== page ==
Last year, the Scaling Solutions Toward Shifting Systems initiative—led by Rockefeller Philanthropy Advisors and a Steering Committee of which the Skoll Foundation is a member—reflected on what more funders could do to better meet the moral imperative posed by global threats. Following deep discussion with funders, practitioners, and experts, the initiative released a report that directed funders’ attention toward their own norms and practices.
It synthesized the ways in which funders could ‘get out of the way’ of organizations driving systemic change: Streamlining applications and reporting; Collaborating more effectively; Accelerating impact through non-monetary support; Learning more about systems change; and Empowering grantees by consciously shifting power dynamics (SCALE).
This year, the initiative revisited the funder community’s role in responding to daunting and complex social problems—“pathologies of systems”—in partnership with grantees and with each other. It reviewed how funders are actually improving their policies and practices and—keeping in mind that peer-to-peer influencing is key to driving changes in funder behavior—learned from existing funder collaborative models that aim to change systems. Its many findings are synthesized in a new report, “Scaling Solutions Toward Shifting Systems: Approaches for Impact, Approaches for Learning.”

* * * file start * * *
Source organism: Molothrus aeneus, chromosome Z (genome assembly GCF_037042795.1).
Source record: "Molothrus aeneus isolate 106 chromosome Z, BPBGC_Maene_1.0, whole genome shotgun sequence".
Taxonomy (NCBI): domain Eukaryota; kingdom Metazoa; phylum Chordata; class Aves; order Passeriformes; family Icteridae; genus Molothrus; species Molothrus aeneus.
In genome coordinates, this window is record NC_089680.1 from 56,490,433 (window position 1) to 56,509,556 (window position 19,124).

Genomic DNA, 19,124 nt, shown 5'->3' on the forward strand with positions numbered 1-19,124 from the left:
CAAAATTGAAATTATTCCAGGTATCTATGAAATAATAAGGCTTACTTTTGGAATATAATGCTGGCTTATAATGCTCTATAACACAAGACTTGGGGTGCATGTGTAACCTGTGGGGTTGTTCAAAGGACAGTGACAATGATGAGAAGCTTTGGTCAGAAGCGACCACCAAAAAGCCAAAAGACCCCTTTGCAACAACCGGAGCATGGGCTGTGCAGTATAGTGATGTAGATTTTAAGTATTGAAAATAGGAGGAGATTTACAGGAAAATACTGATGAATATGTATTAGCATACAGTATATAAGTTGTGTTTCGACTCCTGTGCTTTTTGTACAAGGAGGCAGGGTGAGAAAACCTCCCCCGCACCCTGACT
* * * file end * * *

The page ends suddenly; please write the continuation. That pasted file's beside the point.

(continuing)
Treating the philanthropy sector as a system itself, the initiative confirmed what others like the Real Cost Project, Center for Effective Philanthropy, and Grantmakers for Effective Organizations have found. “Funder behaviors that undermine grantees’ ability to achieve their missions are norms not grounded in formal policies, tax laws, or governance requirements, but rather practices that have nonetheless become ingrained in the sector.’
This is understandable, given the challenges documented in the report: finite resources, knowledge siloed by domain or geography, risk aversion, lack of accountability for greater organizational effectiveness, differences between program staff and leadership/Board members, and more. But there are bright spots—the report highlights various funders who are enacting the SCALE recommendations, by:
But the initiative recognizes that what exists today—“a sector filled with smart, dedicated, and conscientious funders, alongside a vast expanse of organizations, social enterprises, and government partners who do remarkable work”—isn’t enough to address the scale of change needed. So, it turned to funder collaboratives that have pooled their funds, knowledge, and influence to support systems change. After studying 25 examples, the initiative found:
After reflecting on everything it has absorbed to date, the initiative also calls on the sector to invest in a “well-resourced, long-term, and objective learning platform” that brings together systems experts with organizations and funders interested in systems change. Indeed, “field-building in and for the philanthropy sector and its partners is an important step toward the transformational change that individual funders are seeking.”
The report—grounded in a variety of case studies and others’ findings—is well worth a read. And, once you’ve read it, please consider: what will you do differently? How will you change your practices to better support systems change?